2

Using Terminal on OS X 10.11.4, initializing Terminal opens a new window running bash (by default). As I understand it, inputting echo $SHELL should output the shell that said command is submitted to. So, why do I get this output after switching from bash to tcsh?

[<dir>] <username>$ tsch
[<dir>] <username>% echo $SHELL
/bin/bash
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  • Try echo $0 $SHELL is set in your .profile as an environment variable.
    – Allan
    Apr 27 '16 at 22:53
  • @Allan - echo $0 just gives me a blank line - there are non POSIX shells
    – mmmmmm
    Apr 27 '16 at 22:58
4

Under csh family shells, you'll got your running shell with this command:

% echo $shell

If csh was run, directly or undirectly, from a Bourne family shell that had its SHELL variable exported, the latter being the common case, the SHELL variable would stay untouched so echo $SHELL will still show the its previous value which would be confusing.

This is what is happening to you, one of the parent processes of your tcsh session was bash. If bash is started with the SHELL variable unset, it sets it to the path to bash, despite what its documentation states. Note that launching a new Bourne shell family wouldn't have changed either the SHELL variable if set. SHELL is definitely not the way to identify what shell you are running, just to known which shell is your default shell when in a POSIX environment.

A portable way to know what shell is currently running would be:

ps -o comm= -p $$

However, the latter command assumes $$ is set to the current process PID, which unfortunately some exotic shells like fish break. An even more portable way that workarounds this issue is:

env sh -c 'basename $(ps -o comm= -p $(ps -o ppid= -p $$))'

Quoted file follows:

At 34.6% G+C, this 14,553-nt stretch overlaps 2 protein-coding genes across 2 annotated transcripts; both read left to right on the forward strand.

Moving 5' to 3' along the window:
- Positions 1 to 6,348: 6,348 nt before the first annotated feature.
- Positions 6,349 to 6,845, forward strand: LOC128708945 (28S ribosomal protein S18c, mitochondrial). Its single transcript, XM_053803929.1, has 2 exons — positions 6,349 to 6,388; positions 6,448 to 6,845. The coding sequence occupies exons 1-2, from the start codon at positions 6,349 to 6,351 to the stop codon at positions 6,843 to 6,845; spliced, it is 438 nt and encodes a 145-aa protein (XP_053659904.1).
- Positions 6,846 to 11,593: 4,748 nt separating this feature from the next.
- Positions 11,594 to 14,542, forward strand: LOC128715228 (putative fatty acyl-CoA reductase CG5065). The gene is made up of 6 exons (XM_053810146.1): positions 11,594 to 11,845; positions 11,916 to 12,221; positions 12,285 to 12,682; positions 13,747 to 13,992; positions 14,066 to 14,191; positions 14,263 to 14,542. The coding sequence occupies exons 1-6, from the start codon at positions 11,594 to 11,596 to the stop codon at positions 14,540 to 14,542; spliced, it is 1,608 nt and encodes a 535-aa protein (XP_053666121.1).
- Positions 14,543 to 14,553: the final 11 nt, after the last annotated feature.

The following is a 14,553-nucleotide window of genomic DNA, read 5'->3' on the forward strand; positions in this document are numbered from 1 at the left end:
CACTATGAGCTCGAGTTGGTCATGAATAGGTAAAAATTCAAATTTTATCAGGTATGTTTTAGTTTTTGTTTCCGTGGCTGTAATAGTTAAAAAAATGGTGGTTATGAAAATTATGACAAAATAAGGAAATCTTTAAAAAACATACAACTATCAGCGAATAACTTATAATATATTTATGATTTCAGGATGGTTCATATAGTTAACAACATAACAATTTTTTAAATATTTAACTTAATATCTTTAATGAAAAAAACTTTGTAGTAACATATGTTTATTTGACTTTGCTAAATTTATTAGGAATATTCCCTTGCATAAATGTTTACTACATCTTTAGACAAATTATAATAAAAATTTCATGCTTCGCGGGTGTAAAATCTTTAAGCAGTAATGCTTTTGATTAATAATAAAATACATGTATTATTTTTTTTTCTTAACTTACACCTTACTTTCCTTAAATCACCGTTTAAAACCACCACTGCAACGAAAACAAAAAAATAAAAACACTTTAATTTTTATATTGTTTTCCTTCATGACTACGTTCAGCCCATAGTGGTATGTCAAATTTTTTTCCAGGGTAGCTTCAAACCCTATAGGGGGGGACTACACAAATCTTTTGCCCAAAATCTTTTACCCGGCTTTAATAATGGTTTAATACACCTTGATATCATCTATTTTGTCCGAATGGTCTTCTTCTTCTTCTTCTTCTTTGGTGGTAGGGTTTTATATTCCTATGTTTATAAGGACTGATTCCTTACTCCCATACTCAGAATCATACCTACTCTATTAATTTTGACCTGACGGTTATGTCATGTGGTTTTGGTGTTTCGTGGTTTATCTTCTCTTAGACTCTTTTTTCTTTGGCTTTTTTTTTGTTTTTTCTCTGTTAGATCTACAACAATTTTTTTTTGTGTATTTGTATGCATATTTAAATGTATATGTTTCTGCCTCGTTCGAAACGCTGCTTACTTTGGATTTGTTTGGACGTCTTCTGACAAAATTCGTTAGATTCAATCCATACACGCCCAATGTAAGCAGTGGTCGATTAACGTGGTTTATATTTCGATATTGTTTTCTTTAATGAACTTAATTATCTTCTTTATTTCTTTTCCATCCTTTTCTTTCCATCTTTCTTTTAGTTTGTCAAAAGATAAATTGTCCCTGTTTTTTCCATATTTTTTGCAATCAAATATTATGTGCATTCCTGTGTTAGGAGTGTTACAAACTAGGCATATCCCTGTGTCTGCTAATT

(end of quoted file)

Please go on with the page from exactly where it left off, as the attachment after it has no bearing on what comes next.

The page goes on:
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  • Right: but as per my question, why is this outputting /bin/bash if I (supposedly) have switched from the default bash to tcsh?
    – JDQ
    Apr 28 '16 at 1:19
  • Answer updated. tcsh doesn't touch the SHELL variable so if it has a value when tcsh is started, it stays that way.
    – jlliagre
    Apr 28 '16 at 2:28
  • Portable answer posted, ps -o comm= -p $$ should work whatever the shell provided that shell correctly set $$, which tcsh should do.
    – jlliagre
    Apr 28 '16 at 2:51
  • That portable answer fails in fish so I think is a POSIX only answer as well
    – mmmmmm
    Apr 28 '16 at 8:14
  • @Mark no, it is not POSIX only given the fact it works with csh, tcsh and the likes which are notoriously non POSIX. Answer updated anyway with a command that should work with much more shells, including fish.
    – jlliagre
    Apr 28 '16 at 9:06
4

It depends on the shell you are running in.

If it is a POSIX confirming shell e.g. bash, ash,ash, sh, and some others e.g. csh, tcsh then echo $0 will return the shell's name

e.g.

~ $ bash
bash-3.2$ echo $0
bash

or

~ $ ksh
$ echo $0
ksh

However not all shells are POSIX e.g. I used to use ipython shell profile and now fish

3